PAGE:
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ASTRONOMY

Book Review: 'Confessions of an Alien Hunter' by Seth Shostak

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Sunday, March 15, 2009

Confessions of an Alien Hunter

A Scientist's Search for Extraterrestrial Intelligence

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By Seth Shostak. 309 pp. $27

As senior astronomer of the S.E.T.I. Institute in California, Seth Shostak has been at the center of the sometimes admired, sometimes dismissed effort to pick up extraterrestrial radio communication. Shostak joined S.E.T.I. (Search for Extraterrestrial Intelligence) in 1990 and has struggled with two overriding issues: trying to detect those alien communications with increasingly more sophisticated methods and explaining to the public why the almost 50-year effort has so far found nothing.

He takes on both issues in "Confessions of an Alien Hunter": explaining with inside knowledge the rocky history of the scientific enterprise and then making the case for why the effort to date has been dwarfed by the vastness of the universe. So far, he writes, S.E.T.I. has focused seriously on only 0.0000005 percent of one galaxy (our Milky Way), which is comparable to testing one glass of water out of the entirety of the Earth's oceans. The pace will pick up as the Allen Telescope Array in California -- a privately funded collection of as many as 350 radio receivers -- comes on line. Even so, the challenge is enormous.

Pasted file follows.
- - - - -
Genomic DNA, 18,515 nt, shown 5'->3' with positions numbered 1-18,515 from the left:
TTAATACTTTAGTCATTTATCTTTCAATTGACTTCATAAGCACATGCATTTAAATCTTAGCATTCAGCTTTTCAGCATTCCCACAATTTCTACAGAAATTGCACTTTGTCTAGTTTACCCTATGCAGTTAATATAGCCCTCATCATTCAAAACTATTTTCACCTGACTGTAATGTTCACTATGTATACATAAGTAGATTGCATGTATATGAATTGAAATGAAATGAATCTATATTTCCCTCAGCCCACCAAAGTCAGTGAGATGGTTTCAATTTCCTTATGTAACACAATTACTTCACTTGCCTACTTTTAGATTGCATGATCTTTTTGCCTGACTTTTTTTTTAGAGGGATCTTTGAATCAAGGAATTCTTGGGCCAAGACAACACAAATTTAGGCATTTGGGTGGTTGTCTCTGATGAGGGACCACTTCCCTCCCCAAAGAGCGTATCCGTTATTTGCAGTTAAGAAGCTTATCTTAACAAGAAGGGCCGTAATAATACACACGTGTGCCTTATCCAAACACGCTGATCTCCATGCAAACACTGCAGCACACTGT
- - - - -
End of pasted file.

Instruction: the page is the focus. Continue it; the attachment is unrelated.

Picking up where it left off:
Shostak is at his best when he writes about practical questions: Would alien societies communicate via radio or something more advanced? If they were more advanced, how could we understand what they're saying? Would it be safe and proper to reply, and who would decide what to say back? Might aliens have evolved into something akin to computerized machines? All this, of course, presupposes that intelligent beings are out there, and Shostak makes a strong case that they are. He writes that with S.E.T.I.'s new technology, we should make contact within 20 years.

The word "Confessions" in the title promises damaging revelations, rather than the almost uniformly supportive report Shostak presents. But as an insight into what is either one of the world's great scientific endeavors or one of its big follies, this book is compelling and thought-provoking.

-- Marc Kaufman


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